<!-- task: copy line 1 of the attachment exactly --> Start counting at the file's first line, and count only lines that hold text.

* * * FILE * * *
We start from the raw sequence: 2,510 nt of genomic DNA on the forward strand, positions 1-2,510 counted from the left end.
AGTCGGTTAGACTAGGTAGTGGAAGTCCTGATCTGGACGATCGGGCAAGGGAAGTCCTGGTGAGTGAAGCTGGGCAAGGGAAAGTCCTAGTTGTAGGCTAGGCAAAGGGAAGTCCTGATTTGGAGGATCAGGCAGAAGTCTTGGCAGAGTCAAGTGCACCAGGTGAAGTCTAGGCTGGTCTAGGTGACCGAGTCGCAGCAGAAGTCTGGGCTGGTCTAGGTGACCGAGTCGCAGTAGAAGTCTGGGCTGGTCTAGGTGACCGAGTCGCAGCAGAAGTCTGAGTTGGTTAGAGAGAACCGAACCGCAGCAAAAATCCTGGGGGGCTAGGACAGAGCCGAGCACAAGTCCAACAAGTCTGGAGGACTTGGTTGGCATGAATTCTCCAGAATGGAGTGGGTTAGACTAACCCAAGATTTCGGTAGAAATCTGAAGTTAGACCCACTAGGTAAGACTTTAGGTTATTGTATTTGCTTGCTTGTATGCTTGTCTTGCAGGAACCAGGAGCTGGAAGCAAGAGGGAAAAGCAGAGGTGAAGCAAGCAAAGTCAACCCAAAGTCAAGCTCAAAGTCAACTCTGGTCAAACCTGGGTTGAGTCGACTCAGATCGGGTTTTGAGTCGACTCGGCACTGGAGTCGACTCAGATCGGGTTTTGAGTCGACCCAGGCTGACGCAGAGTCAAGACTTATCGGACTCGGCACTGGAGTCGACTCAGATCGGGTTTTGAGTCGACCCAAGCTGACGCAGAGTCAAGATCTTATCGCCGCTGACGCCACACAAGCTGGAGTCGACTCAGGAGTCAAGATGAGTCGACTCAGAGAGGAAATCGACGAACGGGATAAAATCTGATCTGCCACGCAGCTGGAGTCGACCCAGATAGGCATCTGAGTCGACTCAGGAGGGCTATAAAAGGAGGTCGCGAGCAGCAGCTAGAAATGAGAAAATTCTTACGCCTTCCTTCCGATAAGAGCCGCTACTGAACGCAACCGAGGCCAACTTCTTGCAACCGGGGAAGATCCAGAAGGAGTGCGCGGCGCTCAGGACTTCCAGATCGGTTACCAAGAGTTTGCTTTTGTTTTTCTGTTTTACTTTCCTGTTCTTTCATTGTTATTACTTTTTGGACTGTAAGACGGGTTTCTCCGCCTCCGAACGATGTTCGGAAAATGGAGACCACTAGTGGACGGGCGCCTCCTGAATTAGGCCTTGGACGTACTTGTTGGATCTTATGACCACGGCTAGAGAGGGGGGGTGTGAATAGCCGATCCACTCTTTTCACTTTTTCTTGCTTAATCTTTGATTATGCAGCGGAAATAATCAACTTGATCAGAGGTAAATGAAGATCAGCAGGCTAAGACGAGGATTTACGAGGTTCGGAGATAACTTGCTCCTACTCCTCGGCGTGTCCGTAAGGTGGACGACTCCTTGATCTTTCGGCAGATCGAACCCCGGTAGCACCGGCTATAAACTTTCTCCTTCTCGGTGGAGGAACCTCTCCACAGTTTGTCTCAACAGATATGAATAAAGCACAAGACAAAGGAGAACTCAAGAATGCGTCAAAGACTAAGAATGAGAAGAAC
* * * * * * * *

We start from the raw sequence: 2,510 nt of genomic DNA on the forward strand, positions 1-2,510 counted from the left end.